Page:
Hiraea sect. Pachyantaeris Griseb., Linnaea 13: 244. 1839.—Lectotype, designated by C. V. Morton, 1968: H. platyptera Griseb. [C. psilophyllum (Adr. Juss.) D. M. Johnson].
Mascagnia subg. Plagiogynixa Nied., Arbeiten Bot. Inst. Königl. Lyceum Hosianum Braunsberg 3: 27. 1908.—Lectotype, designated by D. M. Johnson, 1986: M. macroptera (DC.) Nied. [C. macropterum (DC.) D. M. Johnson].Cabi Ducke, Arq. Serv. Florest. 2: 13. 1943.—Type: Cabi paraensis Ducke [Callaeum antifebrile (Griseb.) D. M. Johnson].
Woody vines, or shrubs with scandent or trailing branches. Petiole eglandular or biglandular near or beyond middle; lamina bearing small glands at or on margin in proximal half, occasionally eglandular; stipules very small, borne on petiole at or just above base (somewhat below to beyond middle of petiole in C. johnsonii), occasionally absent. Inflorescences axillary or terminal, simple or compound, with the flowers in few-flowered umbels or corymbs or in short, mostly decussate pseudoracemes; floriferous bracts eglandular; floriferous peduncle developed, short to long; bracteoles eglandular, borne at or (often) below apex of peduncle. Sepals leaving petals exposed during enlargement of bud, appressed or recurved at apex in anthesis, the lateral 4 bearing large paired abaxial glands, the anterior eglandular; corolla bilaterally symmetrical, the posterior petal with its claw thicker and longer than in lateral petals and its limb usually smaller; petals lemon-yellow, glabrous or abaxially sericeous or tomentose; androecium bilaterally symmetrical; stamens all fertile or the posterior 3 occasionally sterile, glabrous; filaments 1/3–2/3 or more connate, straight; anterior 7 anthers ± alike, usually larger than the posterior 3 (those opposite posterior petal and adjacent sepals); gynoecium bilaterally symmetrical; ovary with the carpels completely connate; styles erect or divergent from base, nearly straight or slightly sigmoid, subequal, with the apex dorsally rounded and the stigma internal and transversely expanded. Samaras separating from a pyramidal torus; samara (excepting the nutlike mericarp of C. antifebrile with vestigial wings) butterfly-shaped to depressed-elliptical, the lateral wings chartaceous with many fine parallel veins, cleft to nut at apex, continuous at base or cleft part-way or completely to nut, the margin entire, undulate, or coarsely toothed; dorsal wing distinct at apex and base or connate with lateral wings at base, varying from small to nearly as large as lateral wings, a few species with ruffles or winglets between dorsal and lateral wings; base of wings thickened with spongy tissue; ventral areole ovate to linear. Chromosome number: n = 10 (C. macropterum and C. septentrionale; W. R. Anderson, 1993a); photo.
Eleven species of western Texas, Mexico, Central America, and South America. In Mexico and Central America it is found most often in seasonally dry woodlands, thickets, or more open places; the South American species are more likely to grow in mesic or wet habitats. It seems likely that the populations of C. antifebrile (Griseb.) D. M. Johnson in Falcón, Venezuela, and near the mouth of the Amazon resulted from cultivation of a species that is otherwise native in westernmost Amazonia; see Johnson, 1986 [pdf], and below under Uses. [map] — Regional key to genera: USA, Central America.
Callaeum is distinguished among the genera of this clade by having the posterior three anthers smaller than the other seven, by the transversely expanded stigmas, and by the combination of epipetiolar stipules, marginal leaf glands, and yellow petals exposed in the enlarging bud. Six of the eleven species (C. antifebrile, C. clavipetalum, C. malpighioides, C. nicaraguense, C. psilophyllum, and C. septentrionale) are included in the latest sampling of DNA sequences (Davis & Anderson, 2010 [pdf]), and the bootstrap support for the genus is 100%. For notes on reduced fruits like those found in C. antifebrile, see the discussion of Malpighiodes.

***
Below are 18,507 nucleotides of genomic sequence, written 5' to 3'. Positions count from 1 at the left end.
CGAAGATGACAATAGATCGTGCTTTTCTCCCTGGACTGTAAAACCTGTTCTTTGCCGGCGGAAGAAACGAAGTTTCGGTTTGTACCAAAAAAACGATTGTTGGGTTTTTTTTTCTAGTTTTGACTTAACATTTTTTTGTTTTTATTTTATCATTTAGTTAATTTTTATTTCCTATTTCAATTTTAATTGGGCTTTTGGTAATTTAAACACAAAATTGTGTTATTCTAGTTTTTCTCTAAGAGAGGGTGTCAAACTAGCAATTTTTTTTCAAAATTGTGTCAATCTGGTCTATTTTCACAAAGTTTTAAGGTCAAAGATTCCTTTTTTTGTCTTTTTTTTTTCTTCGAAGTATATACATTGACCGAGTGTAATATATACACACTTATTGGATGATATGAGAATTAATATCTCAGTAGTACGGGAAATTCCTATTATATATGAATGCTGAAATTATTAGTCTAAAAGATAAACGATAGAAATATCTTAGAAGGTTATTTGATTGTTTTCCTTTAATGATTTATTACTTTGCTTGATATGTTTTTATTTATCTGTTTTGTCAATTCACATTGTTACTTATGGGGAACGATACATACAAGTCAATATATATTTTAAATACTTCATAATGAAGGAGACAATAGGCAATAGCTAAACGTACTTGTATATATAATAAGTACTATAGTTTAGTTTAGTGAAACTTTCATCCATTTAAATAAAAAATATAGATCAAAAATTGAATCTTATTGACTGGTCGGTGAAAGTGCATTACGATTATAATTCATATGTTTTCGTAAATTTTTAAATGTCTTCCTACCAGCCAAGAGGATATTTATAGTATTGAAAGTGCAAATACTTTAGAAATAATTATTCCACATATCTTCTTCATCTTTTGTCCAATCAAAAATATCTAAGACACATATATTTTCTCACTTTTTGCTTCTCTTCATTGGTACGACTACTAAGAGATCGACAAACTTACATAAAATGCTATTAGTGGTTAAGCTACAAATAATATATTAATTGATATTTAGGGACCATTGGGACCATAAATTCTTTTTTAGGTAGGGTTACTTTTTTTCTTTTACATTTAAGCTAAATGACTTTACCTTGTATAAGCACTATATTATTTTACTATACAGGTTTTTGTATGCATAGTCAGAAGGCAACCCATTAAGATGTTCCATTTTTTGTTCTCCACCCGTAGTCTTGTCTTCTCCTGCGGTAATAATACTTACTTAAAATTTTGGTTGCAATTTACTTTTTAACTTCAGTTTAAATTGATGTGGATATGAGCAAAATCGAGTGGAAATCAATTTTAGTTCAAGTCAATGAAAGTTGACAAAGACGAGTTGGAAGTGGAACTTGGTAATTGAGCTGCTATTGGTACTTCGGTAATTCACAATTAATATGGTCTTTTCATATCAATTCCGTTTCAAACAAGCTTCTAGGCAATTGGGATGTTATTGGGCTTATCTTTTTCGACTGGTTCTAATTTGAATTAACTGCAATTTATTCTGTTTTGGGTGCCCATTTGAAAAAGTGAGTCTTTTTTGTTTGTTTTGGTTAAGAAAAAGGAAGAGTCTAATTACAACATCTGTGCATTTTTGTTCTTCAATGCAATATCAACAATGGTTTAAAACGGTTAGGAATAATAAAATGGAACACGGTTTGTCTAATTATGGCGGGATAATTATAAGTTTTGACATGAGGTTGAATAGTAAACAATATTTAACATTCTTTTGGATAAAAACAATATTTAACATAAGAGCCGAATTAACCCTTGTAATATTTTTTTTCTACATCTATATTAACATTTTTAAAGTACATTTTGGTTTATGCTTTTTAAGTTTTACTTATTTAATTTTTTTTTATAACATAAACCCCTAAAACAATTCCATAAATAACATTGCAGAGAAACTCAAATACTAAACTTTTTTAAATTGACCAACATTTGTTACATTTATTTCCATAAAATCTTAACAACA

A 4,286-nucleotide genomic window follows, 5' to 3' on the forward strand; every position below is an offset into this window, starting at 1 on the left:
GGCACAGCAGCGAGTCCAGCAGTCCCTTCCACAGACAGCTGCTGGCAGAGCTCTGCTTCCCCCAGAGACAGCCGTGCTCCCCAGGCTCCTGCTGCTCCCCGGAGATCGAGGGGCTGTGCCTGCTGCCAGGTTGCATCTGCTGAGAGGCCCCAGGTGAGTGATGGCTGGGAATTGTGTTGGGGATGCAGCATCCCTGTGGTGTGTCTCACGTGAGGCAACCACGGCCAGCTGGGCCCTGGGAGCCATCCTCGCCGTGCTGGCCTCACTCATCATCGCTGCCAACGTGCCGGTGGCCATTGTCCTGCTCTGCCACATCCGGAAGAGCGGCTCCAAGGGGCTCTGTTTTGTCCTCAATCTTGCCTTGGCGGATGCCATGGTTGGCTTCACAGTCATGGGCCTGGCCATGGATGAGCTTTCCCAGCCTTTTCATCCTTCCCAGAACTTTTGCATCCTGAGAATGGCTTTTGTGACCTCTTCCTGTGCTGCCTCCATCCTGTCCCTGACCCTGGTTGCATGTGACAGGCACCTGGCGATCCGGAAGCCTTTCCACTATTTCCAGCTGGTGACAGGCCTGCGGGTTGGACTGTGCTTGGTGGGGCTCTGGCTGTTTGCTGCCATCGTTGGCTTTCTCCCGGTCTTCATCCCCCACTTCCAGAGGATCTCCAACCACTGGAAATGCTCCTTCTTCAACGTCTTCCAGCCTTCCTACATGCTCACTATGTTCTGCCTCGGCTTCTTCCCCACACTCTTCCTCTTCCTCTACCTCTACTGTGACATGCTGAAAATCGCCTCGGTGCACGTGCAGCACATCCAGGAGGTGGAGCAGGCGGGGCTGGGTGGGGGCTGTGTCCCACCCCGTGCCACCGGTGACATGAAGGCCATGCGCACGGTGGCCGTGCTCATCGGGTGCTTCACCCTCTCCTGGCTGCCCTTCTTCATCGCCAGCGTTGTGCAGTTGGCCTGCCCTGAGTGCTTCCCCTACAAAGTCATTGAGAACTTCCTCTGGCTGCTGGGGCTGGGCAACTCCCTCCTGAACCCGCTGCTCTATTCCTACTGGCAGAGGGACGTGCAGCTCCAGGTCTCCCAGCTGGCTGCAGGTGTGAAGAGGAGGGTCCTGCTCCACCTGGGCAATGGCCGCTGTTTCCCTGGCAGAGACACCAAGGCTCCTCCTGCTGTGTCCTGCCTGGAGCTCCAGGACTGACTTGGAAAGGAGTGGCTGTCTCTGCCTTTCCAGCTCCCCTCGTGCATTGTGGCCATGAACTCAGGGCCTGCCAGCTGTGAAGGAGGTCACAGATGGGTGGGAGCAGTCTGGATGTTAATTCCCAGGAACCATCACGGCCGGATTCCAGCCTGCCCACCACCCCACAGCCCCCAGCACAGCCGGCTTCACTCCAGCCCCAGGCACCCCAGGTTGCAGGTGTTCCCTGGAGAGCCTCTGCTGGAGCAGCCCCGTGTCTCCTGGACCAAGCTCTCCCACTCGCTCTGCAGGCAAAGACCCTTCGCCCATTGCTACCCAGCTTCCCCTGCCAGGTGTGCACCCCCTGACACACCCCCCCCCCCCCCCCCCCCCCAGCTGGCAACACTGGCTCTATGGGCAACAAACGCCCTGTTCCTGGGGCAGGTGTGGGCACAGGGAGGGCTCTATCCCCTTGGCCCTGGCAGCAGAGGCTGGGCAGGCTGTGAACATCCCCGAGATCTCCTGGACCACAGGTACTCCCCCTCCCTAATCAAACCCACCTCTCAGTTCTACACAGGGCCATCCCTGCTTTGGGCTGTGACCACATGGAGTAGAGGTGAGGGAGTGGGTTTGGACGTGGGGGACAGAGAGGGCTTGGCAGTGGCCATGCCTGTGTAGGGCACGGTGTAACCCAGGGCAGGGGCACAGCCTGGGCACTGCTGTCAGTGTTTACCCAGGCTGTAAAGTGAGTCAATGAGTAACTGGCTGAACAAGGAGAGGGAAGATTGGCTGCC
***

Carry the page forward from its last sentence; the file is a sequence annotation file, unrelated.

In his revision of Callaeum (1986), D. M. Johnson cited a specimen of C. macropterum (DC.) D. M. Johnson, Palmer s.n. in 1869 (NY), as coming from Arizona, "without definite locality." That species occurs in Sonora fairly close to the U.S. border, but no other collection is known from north of the border. In his 1956 book on Edward Palmer, Rogers McVaugh said that in 1869 Palmer collected in Arizona but was in southernmost Arizona only a short time; from Tucson he took a coach south into Sonora, Mexico, where he collected in several areas, including the Yaqui River (pp. 43–44). NY has two sheets of C. macropterum labeled as Palmer s.n. in 1869, one with a label giving the locality as "Arizona," the other with a label giving the locality as "Yaqui River Sonora." The specimens look as if they were parts of the same gathering. Given McVaugh's cautionary notes on the inaccuracies found in many of the labels placed on Palmer's collections after his return to Washington (see p. 131), it seems likely that the specimen cited by Johnson as coming from Arizona actually originated on the Yaqui River in Sonora. The species C. septentrionale (Adr. Juss.) D. M. Johnson does occur in the United States; it is known from one specimen collected near Laredo, Texas, just across the border from its northernmost occurrence in Mexico.
Etymology: The name Callaeum comes from the Greek word for cockscomb (kallaion), referring to the lobed or corrugated outgrowths found on the samara between the lateral and dorsal wings in the type species, C. nicaraguense (Griseb.) Small.
Uses: Callaeum antifebrile is reported to have hallucinogenic properties and to be useful as a febrifuge, and its leaves and stem are used in the treatment of internal and external sores; see Johnson, 1986. Both C. macropterum and C. septentrionale are cultivated as ornamentals in Arizona and California (T. F. Daniel and S. G. Weller, pers. comm.).